Think the only benefit of being a shareholder is (hopefully) enjoying a stock’s appreciation in price?
For some companies, being a stockholder pays in more ways than just capital gains. While these shareholder perks may not be of tremendous monetary value, they can certainly be fun, and something to look forward to.
Here’s a list of some of the most interesting and compelling shareholder perks. Although these programs are subject to change or cancellation at any time — and are certainly not sufficient reason to own a particular stock — they can be surprisingly nice benefits.
The biggest and best of the shareholder perks available to owners of publicly-traded companies has to be the one offered by Ford (F). Anyone who has owned at least 100 shares of Ford for at least six months qualifies for the Ford X-Plan, better known as the “Friends and Neighbors” plan. This program allows shareholders to visit a Ford showroom and purchase a new car for just a tad over the invoice price.
Berkshire Hathaway (BRK.B)
Berkshire Hathaway (BRK.B) owners looking for a better deal on their auto insurance rates should know their stake in Berkshire qualifies them for up to an 8% discount on GEICO insurance. One share is all you need. Berkshire Hathaway shareholders who attend the annual meeting also qualify for discounts at some Berkshire-owned companies.
Churchill Downs (CHDN)
If you’re into horse racing, stepping into a position of at least 100 shares of Churchill Downs (CHDN) entitles you to two season passes to the company’s dozen or so tracks or off-track betting facilities. The only catch: Investors must own their 100 shares by the end of the previous calendar year in order to get that year’s season passes.
Carnival Cruise Lines (CCL)
Investors planning on taking a cruise on a Carnival Cruise Lines (CCL) boat in foreseeable future may want to consider buying 100 shares of CCL stock before the voyage. One of the company’s shareholder perks is on-board credits that vary with the length of the trip. For cruises of six days or less, shareholders sailing from the United States are credited $50 dollars, while cruises lasting two or more weeks will earn CCL owners $250 worth of on-ship credit. The credits vary slightly when passengers sail from continental Europe, the U.K., and Australia. While restrictions apply, there is no stated limit on the number of times per year an investor can request the credit.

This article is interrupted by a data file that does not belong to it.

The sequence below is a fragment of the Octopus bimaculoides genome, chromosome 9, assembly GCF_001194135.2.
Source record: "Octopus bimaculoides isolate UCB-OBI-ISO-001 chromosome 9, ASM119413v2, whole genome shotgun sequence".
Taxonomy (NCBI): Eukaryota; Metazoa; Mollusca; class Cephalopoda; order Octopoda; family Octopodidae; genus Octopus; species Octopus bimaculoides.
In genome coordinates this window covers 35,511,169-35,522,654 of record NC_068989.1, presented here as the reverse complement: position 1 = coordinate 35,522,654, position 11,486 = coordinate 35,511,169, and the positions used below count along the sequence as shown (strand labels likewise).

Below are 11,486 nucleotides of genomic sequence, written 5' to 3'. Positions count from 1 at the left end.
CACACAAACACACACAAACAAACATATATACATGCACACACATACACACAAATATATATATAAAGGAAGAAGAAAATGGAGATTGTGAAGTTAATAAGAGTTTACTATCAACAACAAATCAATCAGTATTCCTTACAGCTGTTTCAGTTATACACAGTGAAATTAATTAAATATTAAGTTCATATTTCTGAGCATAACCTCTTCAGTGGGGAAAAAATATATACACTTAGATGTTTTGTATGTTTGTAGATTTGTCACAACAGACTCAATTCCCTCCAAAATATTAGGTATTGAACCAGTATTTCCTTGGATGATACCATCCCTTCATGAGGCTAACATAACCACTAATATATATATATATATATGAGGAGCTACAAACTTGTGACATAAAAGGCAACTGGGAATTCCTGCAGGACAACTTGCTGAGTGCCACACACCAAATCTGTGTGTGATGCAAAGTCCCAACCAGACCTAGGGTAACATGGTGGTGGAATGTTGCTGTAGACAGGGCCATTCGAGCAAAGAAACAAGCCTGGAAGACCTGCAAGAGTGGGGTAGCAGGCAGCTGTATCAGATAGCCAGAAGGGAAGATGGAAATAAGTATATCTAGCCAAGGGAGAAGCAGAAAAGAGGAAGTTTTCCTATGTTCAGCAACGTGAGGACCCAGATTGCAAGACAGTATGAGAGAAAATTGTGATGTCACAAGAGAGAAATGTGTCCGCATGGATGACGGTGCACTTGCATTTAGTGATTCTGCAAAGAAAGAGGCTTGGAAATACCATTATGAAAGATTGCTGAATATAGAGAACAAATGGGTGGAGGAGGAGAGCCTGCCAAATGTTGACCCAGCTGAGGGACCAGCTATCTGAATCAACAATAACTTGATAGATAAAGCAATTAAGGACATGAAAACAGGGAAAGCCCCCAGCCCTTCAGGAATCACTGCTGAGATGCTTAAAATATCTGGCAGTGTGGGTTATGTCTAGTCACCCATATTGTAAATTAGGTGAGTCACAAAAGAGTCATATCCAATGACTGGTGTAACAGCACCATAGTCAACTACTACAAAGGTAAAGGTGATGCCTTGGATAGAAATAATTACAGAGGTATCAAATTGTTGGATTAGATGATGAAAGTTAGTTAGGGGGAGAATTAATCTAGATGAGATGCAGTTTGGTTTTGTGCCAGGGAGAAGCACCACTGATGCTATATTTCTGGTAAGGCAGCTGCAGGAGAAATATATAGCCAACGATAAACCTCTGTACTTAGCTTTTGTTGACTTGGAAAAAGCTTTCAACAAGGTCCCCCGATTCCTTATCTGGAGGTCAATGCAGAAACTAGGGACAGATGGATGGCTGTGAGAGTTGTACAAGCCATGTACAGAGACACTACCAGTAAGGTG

International Business Machines (IBM)
International Business Machines (IBM) shareholders shopping for a computer may want to utilize the IBM shareholder store. The online store offers discounts of up to 25% on pre-owned and refurbished computers and equipment. It’s not just IBM-branded or even Lenovo-branded technology either. The store also offers Mac systems.
Royal Caribbean Cruises (RCL)
Not to be outdone by Carnival Cruise Lines, Royal Caribbean Cruises (RCL) also offers shareholder perks to anyone traveling on the company’s boats. It’s an on-board spending credit. In fact, the Royal Caribbean Cruises credit schedule is suspiciously similar to that of Carnival Cruise Lines. Travelers on cruises of five days or less will get $50 to spend on the ship, while passengers on cruises of two weeks or more receive a $250 credit. The usual 100-share minimum applies here.
Willamette Valley Vineyards (WVVI)
It may not be a huge company, but Willamette Valley Vineyards (WVVI) certainly treats its investors like it is one. The shareholder perks enjoyed by WVVI owners include admissions to special events at the winery, access to limited production wines, and use of the winery’s tasting and hospitality facilities for events. It’s a small company with a small shareholder base, but that size creates the kind of personal intimacy shareholders couldn’t find with a larger company.
Again, shareholder perks alone aren’t a reason to invest in a particular stock. If you’re already an investor, however, you may as well take advantage of the offers the company is extending.
As of this writing, James Brumley did not hold a position in any of the aforementioned securities.